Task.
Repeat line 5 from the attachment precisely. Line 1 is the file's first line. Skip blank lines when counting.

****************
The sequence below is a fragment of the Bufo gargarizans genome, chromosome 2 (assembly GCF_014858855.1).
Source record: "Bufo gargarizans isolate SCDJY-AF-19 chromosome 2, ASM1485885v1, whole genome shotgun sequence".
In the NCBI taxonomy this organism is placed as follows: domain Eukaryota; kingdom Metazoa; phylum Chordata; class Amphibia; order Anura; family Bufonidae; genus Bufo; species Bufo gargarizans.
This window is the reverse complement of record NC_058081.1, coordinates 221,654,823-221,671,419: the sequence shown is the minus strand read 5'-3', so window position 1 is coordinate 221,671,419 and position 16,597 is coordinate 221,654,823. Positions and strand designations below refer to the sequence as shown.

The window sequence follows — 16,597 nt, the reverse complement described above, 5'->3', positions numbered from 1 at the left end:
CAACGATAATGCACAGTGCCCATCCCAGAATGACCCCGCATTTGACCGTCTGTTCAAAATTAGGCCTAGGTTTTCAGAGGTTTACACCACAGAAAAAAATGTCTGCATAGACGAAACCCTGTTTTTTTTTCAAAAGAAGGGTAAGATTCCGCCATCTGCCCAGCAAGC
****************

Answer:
The window sequence follows — 16,597 nt, the reverse complement described above, 5'->3', positions numbered from 1 at the left end: